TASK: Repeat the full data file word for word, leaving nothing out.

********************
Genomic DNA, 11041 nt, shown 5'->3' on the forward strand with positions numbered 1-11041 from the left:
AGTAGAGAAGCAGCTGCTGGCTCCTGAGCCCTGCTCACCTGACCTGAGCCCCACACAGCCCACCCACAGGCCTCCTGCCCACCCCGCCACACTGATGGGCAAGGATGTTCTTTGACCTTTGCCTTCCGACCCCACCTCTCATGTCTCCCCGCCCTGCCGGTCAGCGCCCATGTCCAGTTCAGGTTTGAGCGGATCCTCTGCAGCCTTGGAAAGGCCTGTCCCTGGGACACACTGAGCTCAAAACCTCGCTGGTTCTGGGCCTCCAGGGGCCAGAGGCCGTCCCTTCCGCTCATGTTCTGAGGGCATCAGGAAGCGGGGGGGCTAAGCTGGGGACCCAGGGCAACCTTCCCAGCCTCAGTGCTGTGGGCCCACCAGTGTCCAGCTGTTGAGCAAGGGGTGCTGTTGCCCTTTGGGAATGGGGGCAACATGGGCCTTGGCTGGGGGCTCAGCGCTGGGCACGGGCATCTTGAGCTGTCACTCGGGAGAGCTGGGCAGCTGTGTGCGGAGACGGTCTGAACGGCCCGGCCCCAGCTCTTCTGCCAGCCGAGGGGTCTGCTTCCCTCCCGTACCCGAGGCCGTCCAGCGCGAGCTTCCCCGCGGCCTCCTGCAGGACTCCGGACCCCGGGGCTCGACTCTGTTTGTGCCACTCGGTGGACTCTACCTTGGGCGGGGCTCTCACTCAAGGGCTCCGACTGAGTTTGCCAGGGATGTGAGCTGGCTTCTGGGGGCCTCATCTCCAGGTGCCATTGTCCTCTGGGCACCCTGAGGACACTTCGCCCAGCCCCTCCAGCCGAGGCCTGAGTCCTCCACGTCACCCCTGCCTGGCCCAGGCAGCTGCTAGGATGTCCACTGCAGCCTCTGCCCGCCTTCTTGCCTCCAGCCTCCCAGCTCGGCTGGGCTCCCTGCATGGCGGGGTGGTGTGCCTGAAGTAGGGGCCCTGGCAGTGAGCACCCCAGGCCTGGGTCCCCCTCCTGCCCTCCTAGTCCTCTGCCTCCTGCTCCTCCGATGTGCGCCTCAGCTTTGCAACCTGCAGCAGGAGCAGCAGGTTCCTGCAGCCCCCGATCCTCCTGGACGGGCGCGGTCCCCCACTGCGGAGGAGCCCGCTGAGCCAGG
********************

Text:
Genomic DNA, 11041 nt, shown 5'->3' on the forward strand with positions numbered 1-11041 from the left:
AGTAGAGAAGCAGCTGCTGGCTCCTGAGCCCTGCTCACCTGACCTGAGCCCCACACAGCCCACCCACAGGCCTCCTGCCCACCCCGCCACACTGATGGGCAAGGATGTTCTTTGACCTTTGCCTTCCGACCCCACCTCTCATGTCTCCCCGCCCTGCCGGTCAGCGCCCATGTCCAGTTCAGGTTTGAGCGGATCCTCTGCAGCCTTGGAAAGGCCTGTCCCTGGGACACACTGAGCTCAAAACCTCGCTGGTTCTGGGCCTCCAGGGGCCAGAGGCCGTCCCTTCCGCTCATGTTCTGAGGGCATCAGGAAGCGGGGGGGCTAAGCTGGGGACCCAGGGCAACCTTCCCAGCCTCAGTGCTGTGGGCCCACCAGTGTCCAGCTGTTGAGCAAGGGGTGCTGTTGCCCTTTGGGAATGGGGGCAACATGGGCCTTGGCTGGGGGCTCAGCGCTGGGCACGGGCATCTTGAGCTGTCACTCGGGAGAGCTGGGCAGCTGTGTGCGGAGACGGTCTGAACGGCCCGGCCCCAGCTCTTCTGCCAGCCGAGGGGTCTGCTTCCCTCCCGTACCCGAGGCCGTCCAGCGCGAGCTTCCCCGCGGCCTCCTGCAGGACTCCGGACCCCGGGGCTCGACTCTGTTTGTGCCACTCGGTGGACTCTACCTTGGGCGGGGCTCTCACTCAAGGGCTCCGACTGAGTTTGCCAGGGATGTGAGCTGGCTTCTGGGGGCCTCATCTCCAGGTGCCATTGTCCTCTGGGCACCCTGAGGACACTTCGCCCAGCCCCTCCAGCCGAGGCCTGAGTCCTCCACGTCACCCCTGCCTGGCCCAGGCAGCTGCTAGGATGTCCACTGCAGCCTCTGCCCGCCTTCTTGCCTCCAGCCTCCCAGCTCGGCTGGGCTCCCTGCATGGCGGGGTGGTGTGCCTGAAGTAGGGGCCCTGGCAGTGAGCACCCCAGGCCTGGGTCCCCCTCCTGCCCTCCTAGTCCTCTGCCTCCTGCTCCTCCGATGTGCGCCTCAGCTTTGCAACCTGCAGCAGGAGCAGCAGGTTCCTGCAGCCCCCGATCCTCCTGGACGGGCGCGGTCCCCCACTGCGGAGGAGCCCGCTGAGCCAGG